The oil and gas company is involved in two lawsuits with landowners in West Virginia who, the company insists, acted with "unclean hands" by sinking water wells in an area where EQT wanted to tap the Marcellus Shale. The blocking strategy has been used in West Virginia for years, according to David McMahon, a West Virginia attorney who co-runs a website counseling landowners on matters such as how to stop unwanted gas activity.

In a battle with oil and gas companies, "You don't have much on your side," he said.
"They've got the money, they've got the experience, they've got the lawyers, and the element of surprise. And so one of the ways you can stand up for your rights, to have some reasonable use of your surface, is to drill a water well," he said. "Some gas companies may think that's not fair. We don't think fairness has ever been the standard on what gas companies can do to surface owners."
Mr. McMahon's website, the West Virginia Surface Owners' Rights Organization, offers tip sheets with titles such as, "You probably can refuse (or maybe block) a horizontal well on your land."
Frequently, the landowners who take his advice don't own the mineral rights under their property. So-called severed estates -- where land, coal, and oil and gas may each belong to different entities -- are common in Western Pennsylvania and in West Virginia. In both states, the interests of the surface owners are subservient to those of the mineral owners, which means gas companies can use land they don't own in order to extract the gas below it. But landowners who don't stand to benefit financially from gas development also don't want the land damage and nuisance that come along with it.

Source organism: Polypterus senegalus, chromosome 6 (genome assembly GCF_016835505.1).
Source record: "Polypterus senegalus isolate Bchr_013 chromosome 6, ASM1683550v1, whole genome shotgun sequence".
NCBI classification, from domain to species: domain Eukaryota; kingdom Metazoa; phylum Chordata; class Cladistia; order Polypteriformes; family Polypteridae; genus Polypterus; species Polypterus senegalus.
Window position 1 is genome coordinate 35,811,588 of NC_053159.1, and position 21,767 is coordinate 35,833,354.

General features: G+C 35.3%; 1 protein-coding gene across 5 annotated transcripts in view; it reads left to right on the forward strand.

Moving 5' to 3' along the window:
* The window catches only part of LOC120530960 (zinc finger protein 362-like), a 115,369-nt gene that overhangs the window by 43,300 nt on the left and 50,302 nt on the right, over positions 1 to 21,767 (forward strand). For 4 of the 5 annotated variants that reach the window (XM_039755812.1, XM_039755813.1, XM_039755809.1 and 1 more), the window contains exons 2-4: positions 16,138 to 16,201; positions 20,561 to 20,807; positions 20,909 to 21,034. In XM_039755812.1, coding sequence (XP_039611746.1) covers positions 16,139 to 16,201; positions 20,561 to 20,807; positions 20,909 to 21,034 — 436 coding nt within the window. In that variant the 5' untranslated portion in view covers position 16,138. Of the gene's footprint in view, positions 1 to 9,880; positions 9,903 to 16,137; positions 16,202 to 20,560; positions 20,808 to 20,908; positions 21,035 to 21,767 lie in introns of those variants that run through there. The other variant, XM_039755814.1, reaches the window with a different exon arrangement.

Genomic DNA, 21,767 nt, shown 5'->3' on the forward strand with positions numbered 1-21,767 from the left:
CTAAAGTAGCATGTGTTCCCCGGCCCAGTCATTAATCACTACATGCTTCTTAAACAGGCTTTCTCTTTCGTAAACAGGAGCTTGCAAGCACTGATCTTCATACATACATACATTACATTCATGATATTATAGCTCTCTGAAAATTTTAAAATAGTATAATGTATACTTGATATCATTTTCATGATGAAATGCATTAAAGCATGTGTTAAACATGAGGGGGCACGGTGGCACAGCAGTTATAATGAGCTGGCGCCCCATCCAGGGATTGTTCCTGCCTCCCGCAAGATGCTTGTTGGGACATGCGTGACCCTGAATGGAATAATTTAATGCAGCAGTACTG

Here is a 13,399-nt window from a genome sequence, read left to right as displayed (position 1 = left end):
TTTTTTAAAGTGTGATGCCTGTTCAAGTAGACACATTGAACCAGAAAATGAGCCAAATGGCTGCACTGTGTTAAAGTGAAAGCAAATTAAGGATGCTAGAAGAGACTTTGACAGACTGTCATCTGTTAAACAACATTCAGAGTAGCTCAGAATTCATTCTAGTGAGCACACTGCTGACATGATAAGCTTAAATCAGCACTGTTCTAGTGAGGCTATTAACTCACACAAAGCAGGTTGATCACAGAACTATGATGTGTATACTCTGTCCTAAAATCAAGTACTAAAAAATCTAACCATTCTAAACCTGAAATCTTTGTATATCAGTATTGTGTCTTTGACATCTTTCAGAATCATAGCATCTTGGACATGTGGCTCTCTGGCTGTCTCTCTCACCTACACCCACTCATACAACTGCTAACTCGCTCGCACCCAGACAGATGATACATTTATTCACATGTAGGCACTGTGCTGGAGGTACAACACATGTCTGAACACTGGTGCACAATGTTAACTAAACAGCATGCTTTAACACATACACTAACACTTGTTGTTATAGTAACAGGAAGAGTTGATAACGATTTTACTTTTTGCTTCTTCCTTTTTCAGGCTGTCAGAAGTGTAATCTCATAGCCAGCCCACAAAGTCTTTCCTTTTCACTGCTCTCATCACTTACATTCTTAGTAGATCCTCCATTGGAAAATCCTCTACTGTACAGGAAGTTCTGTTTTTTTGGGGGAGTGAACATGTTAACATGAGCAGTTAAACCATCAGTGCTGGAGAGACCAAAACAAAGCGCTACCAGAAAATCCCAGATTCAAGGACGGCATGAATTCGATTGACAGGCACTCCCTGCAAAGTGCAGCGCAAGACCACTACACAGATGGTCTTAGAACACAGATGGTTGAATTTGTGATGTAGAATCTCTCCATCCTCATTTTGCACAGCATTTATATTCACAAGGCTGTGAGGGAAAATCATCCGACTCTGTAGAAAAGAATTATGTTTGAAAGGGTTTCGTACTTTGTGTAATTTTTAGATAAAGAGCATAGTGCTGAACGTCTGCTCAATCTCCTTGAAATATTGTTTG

Some may not be entirely opposed to gas wells but they want more control over the placement of a 10-acre well pad that roars for months during construction, drilling and fracking operations.
Such is the case in EQT's most recent lawsuit, involving a 937-acre farm in West Union, W.Va., where the company wants to drill five Marcellus wells. The landowners -- three related families -- want to build a log cabin on a hill there. This summer, they drilled two water wells to serve the planned cabin.